Peyman Heydarian is a maestro of the santur, a hammered dulcimer of Persian / Iranian origin.

Santur originally meant ‘one hundred strings’ and the instrument is played with lightweight feathered mallets which, in Peyman’s hands, became a blur as notes cascaded from the instrument at incredible speed. His virtuosity was about more than just playing fast as he evoked sadness, beauty joy, ecstasy and contemplation, and that was just in his solo opening number.

After this he brought on members of his band, two of whom are from Iran like himself, another from Afghanistan and the fourth from England. Led by Peyman they took us on a journey, playing Persian music from Iran and Afghanistan, Azari music from Iranian Azerbaijan and the Republic of Azerbaijan, music from the Kurdish diaspora, and in a surprise twist a medley of familiar sounding Irish tunes.

Peyman’s own composition Road to the sea was very mellow, even trance like, and featured some sparkling interplay between the santur and the percussion. The concert was largely but not entirely instrumental and a highlight was Khashayar Bagheri’s expressive baritone voice. I especially liked his singing of an allegorical song of a bird in a cage with the santur seeming to create the poignant sound of the bird’s wings fluttering against the bars.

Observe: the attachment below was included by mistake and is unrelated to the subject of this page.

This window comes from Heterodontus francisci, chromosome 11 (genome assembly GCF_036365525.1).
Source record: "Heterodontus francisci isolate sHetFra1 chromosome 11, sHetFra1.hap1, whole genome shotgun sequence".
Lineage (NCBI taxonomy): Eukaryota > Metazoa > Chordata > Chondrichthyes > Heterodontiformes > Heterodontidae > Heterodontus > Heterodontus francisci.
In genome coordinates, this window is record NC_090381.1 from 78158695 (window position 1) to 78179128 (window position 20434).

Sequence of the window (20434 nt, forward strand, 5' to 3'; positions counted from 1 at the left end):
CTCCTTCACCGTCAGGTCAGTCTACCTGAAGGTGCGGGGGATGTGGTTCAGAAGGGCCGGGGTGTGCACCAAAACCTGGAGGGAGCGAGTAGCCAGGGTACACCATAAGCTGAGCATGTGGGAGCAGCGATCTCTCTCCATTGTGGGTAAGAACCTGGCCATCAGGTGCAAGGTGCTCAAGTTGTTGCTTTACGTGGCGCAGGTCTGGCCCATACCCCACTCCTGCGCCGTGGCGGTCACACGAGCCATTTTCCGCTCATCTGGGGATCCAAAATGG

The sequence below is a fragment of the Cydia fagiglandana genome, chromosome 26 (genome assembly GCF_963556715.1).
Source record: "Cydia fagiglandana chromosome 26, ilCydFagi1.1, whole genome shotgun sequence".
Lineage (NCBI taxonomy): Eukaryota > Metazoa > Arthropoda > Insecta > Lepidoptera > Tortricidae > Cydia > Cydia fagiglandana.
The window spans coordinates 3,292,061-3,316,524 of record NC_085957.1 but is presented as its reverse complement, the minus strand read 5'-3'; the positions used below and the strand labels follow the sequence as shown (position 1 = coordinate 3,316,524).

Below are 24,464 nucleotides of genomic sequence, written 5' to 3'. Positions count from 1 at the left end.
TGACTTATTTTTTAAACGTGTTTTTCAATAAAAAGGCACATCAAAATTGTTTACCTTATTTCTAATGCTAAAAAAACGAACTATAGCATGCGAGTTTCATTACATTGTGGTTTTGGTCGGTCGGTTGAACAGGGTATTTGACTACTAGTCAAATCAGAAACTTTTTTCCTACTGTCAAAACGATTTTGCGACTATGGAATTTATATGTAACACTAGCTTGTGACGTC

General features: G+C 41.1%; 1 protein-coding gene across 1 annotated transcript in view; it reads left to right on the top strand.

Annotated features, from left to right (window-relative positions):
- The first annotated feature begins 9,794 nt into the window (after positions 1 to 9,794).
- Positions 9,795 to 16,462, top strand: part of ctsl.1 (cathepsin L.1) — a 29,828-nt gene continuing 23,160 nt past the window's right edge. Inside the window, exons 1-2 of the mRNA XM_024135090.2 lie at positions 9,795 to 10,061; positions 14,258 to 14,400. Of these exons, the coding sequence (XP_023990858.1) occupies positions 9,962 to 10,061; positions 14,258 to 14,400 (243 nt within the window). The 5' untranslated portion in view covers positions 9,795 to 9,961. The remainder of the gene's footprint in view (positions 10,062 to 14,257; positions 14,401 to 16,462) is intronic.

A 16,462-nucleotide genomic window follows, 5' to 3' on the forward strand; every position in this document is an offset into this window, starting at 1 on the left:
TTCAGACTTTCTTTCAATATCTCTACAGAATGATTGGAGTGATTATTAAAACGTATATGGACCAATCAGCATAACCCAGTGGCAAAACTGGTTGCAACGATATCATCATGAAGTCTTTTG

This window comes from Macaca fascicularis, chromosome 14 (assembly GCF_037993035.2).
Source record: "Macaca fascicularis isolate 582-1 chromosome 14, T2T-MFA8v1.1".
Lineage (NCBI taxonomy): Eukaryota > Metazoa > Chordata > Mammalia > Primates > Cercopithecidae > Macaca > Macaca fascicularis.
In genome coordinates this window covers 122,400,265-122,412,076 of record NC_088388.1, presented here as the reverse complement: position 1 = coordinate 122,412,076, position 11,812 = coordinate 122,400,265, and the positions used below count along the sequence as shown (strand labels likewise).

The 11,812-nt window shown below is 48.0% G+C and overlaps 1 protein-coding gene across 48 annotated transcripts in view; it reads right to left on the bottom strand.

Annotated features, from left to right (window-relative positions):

To my western ears, the music had an element of mystery yet, at the same time, in Peyman’s hands was highly engaging and approachable.

After the final number, which built to an ecstatic celebration before ending calmly, the audience would not let the musicians go – calling in particular for more Kurdish music.

The musicians obliged with an upbeat Kurdish medley and improvisations and the night ended with everyone on their feet giving Peyman and his band a well deserved standing ovation.

Peyman is back for a concert this summer. Don’t miss him.

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